[Updated November 2013] Without an extension to the 2009 stimulus funding for the Food Stamp/SNAP program, millions of Americans who rely on this program are going to see a cut in their benefits. The overall cut to the the program is around $5 billon dollars with the CBPP estimating the average cut will be $36 per month for a family of four. This may not seem a lot, but with families relying on every dollar to meet basic needs this cut can have a significant impact.
[Updated July 16th] The Republican controlled house has passed a farm bill (216-208) without the SNAP (food stamp) program. No Democrats support the bill and it was the first time food stamps had not been a part of the farm bill since 1973. The Senate, controlled by the Democrats, have said they would not pass the pared down farm bill.
The SNAP program, which makes up 80% of the farm bill costs, will be passed in a separate bill according to Republican leaders. The lack of agreement between House and Senate leaders means a lot more acrimony and delays in getting any legislation passed before the August recess.
Millions of Americans who rely on Food stamp payments, provided under the Supplemental Nutrition Assistance Program (SNAP), could be in limbo after September 30th if the House and Senate cannot reconcile funding provisions in their respective versions of the farm bill. Overall, the House and Senate farm bills are very similar in how they deal with other subsidies, aid, research funding, rural development and conservation programs. But the biggest contention is around the SNAP/Food stamp program, that 47 million low income Americans rely on, and makes up more than 80 percent of the spending in the nearly $1 trillion farm bill. The House farm bill seeks to cut the SNAP program funding by $20.5 billion over 10 years through limiting eligibility and qualification rules. The Republican supported House bill is looking for $16 billion more in cuts than agreed to in the farm bill that passed the Democrat controlled Senate.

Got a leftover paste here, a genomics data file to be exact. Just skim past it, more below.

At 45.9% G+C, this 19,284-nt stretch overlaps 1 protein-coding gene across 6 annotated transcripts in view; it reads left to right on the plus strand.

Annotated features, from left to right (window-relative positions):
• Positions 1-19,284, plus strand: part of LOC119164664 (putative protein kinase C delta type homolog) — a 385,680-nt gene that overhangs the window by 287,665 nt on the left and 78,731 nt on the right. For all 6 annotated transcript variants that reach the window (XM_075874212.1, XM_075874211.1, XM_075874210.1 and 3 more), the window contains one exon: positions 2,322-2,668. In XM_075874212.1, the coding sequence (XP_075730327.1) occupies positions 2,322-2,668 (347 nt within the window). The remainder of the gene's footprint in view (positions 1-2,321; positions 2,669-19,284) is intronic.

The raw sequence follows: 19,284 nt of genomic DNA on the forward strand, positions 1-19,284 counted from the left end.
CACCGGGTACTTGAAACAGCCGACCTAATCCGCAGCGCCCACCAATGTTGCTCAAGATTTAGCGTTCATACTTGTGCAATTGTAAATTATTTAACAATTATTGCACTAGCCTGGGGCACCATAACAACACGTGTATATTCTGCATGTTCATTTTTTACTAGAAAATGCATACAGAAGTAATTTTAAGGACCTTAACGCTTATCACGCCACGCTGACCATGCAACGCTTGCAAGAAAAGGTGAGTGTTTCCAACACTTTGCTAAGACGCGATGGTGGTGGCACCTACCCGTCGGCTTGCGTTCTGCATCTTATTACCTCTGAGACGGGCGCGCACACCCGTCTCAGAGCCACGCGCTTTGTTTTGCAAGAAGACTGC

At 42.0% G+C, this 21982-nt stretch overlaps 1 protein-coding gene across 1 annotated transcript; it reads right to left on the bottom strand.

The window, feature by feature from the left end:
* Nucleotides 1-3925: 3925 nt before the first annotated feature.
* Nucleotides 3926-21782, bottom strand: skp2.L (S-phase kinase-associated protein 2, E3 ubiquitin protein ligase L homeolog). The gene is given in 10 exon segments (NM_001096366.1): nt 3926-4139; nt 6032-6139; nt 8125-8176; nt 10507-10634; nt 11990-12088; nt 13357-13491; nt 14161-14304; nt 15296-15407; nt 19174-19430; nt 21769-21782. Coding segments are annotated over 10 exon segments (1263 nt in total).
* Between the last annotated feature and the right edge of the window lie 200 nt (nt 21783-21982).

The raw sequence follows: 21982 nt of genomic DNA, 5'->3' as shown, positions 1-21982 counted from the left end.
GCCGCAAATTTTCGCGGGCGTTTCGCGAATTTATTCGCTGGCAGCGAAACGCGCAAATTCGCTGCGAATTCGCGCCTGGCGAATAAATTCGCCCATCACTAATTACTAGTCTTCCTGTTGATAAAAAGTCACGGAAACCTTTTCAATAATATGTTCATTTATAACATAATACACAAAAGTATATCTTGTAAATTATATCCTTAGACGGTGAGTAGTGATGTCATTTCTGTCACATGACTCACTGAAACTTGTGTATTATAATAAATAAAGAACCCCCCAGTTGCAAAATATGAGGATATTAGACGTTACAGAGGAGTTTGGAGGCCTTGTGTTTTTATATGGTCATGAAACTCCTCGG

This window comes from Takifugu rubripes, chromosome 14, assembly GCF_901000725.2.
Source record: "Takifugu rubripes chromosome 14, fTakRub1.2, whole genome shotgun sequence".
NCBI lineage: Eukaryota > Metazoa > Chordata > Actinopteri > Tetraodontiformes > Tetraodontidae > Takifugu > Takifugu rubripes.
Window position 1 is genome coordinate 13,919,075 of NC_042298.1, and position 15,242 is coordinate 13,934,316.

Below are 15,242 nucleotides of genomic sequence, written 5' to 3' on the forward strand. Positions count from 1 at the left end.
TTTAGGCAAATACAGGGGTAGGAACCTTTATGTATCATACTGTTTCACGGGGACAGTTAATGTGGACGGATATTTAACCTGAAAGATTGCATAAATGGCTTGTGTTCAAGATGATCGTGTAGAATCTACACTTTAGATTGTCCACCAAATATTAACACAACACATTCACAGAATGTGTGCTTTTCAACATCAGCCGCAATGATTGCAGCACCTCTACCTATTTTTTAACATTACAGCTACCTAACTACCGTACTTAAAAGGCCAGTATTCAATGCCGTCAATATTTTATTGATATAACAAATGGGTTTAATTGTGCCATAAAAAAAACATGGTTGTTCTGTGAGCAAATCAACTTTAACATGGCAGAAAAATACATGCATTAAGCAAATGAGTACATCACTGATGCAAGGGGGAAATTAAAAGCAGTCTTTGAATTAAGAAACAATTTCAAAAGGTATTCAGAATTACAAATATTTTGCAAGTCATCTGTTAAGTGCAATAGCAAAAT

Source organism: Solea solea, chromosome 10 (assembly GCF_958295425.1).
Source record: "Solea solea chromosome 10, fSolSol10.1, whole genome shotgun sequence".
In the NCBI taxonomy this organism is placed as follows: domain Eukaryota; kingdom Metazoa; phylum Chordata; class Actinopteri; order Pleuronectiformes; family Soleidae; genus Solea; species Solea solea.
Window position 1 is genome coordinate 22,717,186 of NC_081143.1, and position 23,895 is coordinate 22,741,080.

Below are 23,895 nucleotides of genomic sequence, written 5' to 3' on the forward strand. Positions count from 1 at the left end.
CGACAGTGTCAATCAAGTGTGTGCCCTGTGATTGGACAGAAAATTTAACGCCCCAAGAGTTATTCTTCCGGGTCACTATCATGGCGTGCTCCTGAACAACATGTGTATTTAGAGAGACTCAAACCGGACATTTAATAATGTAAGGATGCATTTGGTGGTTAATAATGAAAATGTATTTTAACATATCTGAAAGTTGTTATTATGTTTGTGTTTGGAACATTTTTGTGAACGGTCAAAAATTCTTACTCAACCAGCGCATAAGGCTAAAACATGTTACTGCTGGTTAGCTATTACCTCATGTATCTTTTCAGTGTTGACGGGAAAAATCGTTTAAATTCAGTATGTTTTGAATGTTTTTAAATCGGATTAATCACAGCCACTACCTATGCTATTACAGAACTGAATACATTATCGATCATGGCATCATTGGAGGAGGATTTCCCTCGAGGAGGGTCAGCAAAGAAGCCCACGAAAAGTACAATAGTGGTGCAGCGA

The Senate farm bill (S. 954), which finances programs as diverse as crop insurance, nutrition assistance for low-income families, agricultural research and foreign food aid, passed with bipartisan support, 66 to 27. It would cut $24 billion from current spending levels, including about $4.1 billion from food stamps over the next 10 years. The House version of the farm bill (H.R. 1947) was defeated by conservatives who wanted deeper cuts on food stamps and nutrition programs and Democrats who opposed both the cuts to those food stamp programs and a GOP-backed amendment that added new work requirements for those applying for assistance. Both parties are blaming each other for the failure in passing the House version of the farm bill with Senate leaders saying they will not pass another temporary farm bill extension. All this political posturing just reflects the grid locked state of Congress when it comes to any major legislation.
To try and secure passage of some key provisions in the bill before the August recess, House leaders plan to split the farm bill so that the SNAP program is considered differently to the other farm subsidies and benefits that are more aligned in the current bills. Removing food stamps and other nutrition programs from the farm bill may enable Republican leaders to gain back support to pass parts of the farm bill. But the Senate has indicated they are not going to support this idea which makes the split bill unlikely to pass.
I’ll post updates on the farm bill and SNAP program funding when available and you can subscribe via the options below (Email, RSS , Facebook or Twitter) to get the latest updates.